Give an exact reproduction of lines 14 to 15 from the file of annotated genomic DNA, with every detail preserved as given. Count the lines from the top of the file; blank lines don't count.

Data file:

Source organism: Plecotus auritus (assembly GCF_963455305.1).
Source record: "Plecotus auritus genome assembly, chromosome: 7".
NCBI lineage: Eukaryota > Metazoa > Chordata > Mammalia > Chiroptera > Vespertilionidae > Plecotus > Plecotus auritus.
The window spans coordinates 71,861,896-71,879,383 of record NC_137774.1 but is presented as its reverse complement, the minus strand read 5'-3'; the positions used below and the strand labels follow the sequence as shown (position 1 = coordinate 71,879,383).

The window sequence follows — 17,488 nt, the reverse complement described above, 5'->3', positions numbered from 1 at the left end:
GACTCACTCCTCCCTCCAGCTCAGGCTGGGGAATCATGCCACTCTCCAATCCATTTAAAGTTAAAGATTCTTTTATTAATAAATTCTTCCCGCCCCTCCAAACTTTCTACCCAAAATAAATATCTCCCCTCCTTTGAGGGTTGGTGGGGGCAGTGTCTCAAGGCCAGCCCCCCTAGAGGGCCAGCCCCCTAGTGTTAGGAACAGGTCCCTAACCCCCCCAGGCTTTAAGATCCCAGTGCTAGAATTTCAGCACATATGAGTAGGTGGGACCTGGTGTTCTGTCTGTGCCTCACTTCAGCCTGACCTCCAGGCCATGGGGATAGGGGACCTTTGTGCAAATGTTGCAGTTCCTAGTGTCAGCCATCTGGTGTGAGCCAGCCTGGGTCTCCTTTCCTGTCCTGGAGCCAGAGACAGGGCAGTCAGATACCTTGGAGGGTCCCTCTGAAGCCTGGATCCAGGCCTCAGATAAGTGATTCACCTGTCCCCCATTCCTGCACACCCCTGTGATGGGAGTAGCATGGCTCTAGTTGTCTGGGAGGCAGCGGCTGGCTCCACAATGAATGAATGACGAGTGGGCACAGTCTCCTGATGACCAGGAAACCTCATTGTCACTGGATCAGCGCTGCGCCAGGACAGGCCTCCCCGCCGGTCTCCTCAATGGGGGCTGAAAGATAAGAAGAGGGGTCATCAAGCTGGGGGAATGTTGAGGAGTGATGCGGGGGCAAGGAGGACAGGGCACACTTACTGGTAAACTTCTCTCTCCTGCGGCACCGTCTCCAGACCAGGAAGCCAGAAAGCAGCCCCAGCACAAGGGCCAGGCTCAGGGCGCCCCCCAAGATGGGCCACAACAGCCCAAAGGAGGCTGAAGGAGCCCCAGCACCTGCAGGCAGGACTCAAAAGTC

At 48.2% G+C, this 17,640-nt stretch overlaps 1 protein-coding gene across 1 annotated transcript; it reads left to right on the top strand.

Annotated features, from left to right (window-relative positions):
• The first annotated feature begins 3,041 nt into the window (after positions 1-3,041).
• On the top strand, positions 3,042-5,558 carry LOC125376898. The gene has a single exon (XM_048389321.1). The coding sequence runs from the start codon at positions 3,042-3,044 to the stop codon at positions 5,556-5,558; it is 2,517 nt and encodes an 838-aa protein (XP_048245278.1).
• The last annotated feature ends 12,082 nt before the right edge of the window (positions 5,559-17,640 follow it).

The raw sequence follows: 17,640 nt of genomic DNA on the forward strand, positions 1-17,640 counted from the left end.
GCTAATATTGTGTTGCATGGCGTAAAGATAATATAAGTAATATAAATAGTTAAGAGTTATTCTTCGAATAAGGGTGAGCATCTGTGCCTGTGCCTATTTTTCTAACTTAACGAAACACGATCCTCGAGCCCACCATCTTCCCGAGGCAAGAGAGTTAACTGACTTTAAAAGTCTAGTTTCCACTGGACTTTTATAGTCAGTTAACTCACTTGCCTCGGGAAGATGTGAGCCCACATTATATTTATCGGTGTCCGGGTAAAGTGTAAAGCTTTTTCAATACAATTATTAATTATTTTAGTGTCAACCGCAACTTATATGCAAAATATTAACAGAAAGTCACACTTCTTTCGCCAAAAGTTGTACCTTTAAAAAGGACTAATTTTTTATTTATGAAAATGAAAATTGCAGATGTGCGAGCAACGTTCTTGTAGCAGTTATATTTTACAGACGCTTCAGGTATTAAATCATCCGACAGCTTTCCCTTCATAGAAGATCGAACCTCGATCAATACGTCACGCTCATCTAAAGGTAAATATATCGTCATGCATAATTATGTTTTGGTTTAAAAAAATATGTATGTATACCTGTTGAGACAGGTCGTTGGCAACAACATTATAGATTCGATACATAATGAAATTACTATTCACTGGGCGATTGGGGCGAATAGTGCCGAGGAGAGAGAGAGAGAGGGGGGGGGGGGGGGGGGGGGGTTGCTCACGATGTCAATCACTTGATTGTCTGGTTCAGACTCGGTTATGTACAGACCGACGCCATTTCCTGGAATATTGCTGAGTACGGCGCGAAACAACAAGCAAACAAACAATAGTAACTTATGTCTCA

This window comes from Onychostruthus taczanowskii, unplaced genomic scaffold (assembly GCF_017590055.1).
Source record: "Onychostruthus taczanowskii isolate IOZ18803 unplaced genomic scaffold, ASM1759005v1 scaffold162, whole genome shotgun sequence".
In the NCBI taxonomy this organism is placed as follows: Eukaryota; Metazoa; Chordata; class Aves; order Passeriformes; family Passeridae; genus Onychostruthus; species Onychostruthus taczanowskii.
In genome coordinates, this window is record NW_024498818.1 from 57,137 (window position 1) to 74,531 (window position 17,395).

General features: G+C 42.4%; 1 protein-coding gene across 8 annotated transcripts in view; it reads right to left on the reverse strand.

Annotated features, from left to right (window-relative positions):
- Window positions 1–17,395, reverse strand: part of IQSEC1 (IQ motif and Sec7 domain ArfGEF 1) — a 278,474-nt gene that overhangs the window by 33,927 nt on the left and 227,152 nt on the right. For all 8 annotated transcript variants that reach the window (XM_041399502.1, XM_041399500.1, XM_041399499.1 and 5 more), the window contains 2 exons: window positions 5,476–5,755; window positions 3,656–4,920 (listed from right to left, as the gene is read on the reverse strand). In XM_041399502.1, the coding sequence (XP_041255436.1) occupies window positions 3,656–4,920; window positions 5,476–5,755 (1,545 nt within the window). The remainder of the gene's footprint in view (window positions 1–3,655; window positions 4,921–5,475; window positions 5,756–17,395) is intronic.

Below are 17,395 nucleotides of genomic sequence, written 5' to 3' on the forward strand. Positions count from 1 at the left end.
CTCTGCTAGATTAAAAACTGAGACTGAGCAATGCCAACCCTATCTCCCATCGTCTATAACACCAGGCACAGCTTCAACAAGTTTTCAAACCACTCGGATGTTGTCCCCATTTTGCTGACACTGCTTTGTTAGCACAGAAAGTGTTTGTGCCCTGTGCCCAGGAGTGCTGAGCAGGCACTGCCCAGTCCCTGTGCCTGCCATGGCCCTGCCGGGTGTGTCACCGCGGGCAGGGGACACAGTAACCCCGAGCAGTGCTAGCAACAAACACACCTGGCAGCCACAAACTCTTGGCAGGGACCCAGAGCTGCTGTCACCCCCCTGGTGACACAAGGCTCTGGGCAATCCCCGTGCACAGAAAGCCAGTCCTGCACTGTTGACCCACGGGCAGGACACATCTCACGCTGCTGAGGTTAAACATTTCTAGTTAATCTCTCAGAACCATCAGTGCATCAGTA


This window comes from Onychostruthus taczanowskii, unplaced genomic scaffold (assembly GCF_017590055.1).
Source record: "Onychostruthus taczanowskii isolate IOZ18803 unplaced genomic scaffold, ASM1759005v1 scaffold162, whole genome shotgun sequence".